A recent report suggests that US President Donald Trump asked Saudi King Salman for $4 billion to push ahead with its destructive and destabilizing policies in Syria.
The request by Trump was made in December in a phone conversation with Saudi Arabia’s King Salman.
According to the Washington Post on Friday, Trump had an idea he thought could hasten a US exit from Syria.
The White House wanted money from the kingdom and other nations to help rebuild and stabilize the parts of Syria that the US military and its local allies have liberated from Daesh, the newspaper reported.
The post-war goal was to “prevent Syrian President Bashar al-Assad and his Russian and Iranian partners from claiming the areas, or (Daesh) from regrouping, while US forces finish mopping up the militants.”
The Islamic Republic has been successfully lending military advisory support to the Syrian government in its counter-terrorism operations against multiple foreign-backed militants wreaking havoc in the Arab state.
Russia also started lending its airpower to Damascus’ operations in September 2015.
The two have also been mediating talks between the Syrian government and opposition groups towards finding a political solution to the crisis.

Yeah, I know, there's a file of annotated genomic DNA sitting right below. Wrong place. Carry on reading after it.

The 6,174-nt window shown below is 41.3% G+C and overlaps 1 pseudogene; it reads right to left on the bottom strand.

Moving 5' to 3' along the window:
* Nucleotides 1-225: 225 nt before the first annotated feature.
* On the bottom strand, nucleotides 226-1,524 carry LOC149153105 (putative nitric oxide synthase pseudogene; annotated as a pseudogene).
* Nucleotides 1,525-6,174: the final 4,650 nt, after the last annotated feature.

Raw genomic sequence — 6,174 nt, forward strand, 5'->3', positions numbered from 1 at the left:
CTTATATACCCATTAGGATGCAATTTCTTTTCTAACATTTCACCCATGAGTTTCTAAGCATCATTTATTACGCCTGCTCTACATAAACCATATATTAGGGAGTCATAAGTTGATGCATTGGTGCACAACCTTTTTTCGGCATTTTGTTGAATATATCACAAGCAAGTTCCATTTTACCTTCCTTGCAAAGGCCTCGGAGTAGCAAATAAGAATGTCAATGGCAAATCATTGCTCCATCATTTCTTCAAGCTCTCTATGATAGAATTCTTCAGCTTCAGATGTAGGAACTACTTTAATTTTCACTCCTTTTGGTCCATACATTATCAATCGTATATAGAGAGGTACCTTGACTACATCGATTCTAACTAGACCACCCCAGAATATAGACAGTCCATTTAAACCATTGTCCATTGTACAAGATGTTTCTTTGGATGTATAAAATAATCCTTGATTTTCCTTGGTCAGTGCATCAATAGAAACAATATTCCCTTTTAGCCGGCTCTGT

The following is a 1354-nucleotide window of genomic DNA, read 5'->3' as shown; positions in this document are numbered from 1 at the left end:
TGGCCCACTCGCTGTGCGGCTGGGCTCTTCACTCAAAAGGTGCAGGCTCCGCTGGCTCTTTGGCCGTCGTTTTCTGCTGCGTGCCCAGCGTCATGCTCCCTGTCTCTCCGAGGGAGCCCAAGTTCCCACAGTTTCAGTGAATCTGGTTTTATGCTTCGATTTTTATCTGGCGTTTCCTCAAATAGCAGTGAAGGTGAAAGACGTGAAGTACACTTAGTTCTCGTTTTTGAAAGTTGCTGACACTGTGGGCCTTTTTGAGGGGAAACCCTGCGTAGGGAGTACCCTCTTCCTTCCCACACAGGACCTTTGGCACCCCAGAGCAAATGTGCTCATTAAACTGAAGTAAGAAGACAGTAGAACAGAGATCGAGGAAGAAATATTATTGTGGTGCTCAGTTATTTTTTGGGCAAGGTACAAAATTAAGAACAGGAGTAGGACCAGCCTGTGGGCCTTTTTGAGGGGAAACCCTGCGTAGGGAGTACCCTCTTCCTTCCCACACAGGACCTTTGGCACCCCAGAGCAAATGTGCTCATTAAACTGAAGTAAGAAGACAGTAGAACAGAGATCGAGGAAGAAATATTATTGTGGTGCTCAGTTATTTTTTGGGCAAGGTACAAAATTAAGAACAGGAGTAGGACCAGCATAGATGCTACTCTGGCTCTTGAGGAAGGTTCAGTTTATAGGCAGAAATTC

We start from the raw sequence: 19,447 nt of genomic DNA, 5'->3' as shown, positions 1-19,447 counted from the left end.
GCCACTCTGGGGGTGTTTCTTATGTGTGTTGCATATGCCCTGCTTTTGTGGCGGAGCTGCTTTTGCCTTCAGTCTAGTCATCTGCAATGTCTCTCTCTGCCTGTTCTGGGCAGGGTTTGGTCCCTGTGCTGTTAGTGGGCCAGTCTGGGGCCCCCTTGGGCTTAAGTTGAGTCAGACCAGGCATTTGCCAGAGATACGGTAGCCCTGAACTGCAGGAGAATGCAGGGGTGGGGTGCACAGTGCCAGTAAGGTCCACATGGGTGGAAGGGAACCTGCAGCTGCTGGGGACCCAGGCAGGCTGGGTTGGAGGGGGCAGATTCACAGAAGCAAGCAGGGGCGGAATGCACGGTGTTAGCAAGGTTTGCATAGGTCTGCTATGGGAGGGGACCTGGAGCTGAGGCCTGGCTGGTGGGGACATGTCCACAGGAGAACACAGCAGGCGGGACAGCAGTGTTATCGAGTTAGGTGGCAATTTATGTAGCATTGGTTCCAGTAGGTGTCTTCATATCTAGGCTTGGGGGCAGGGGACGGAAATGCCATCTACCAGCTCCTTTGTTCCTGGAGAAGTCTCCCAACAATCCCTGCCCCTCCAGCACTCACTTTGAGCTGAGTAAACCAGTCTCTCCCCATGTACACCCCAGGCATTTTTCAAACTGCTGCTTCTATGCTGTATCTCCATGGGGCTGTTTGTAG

“By the end of the call, according to US officials, the president believed he had a deal,” the paper said.
It said Riyadh acknowledges that it partly shares Washington’s goals “particularly that of limiting Assad’s power and rolling back Iran’s influence.”
After Israel, Saudi Arabia is the US’s biggest regional ally. Trump visited the kingdom in May in his first foreign trip, signing $110 billion worth of arms deals with Riyadh.
Over the past two years, Syria and its allies have been making great strides against the militants, reclaiming one turf after the other.
The paper said, “The increasing likelihood of an Assad victory in the civil war has left many US policymakers and lawmakers aghast and the US mission in Syria jumbled and confused.”
Last December, Russia’s military chief said militants, including those with the Daesh terror group, were receiving training at US bases in Syria, adding that the terrorists had been instructed to “destabilize” the Arab country.
On March 1, a top Russian security official said the US had set up around 20 military bases in areas controlled by Kurdish militants it supports in northern Syria.
In January, the US revealed that it sought to create a 30,000-strong force, which uses the Kurds as its backbone, near the Turkish border in Syria. This prompted Turkey to begin attacking the Kurds in the northern region of Afrin.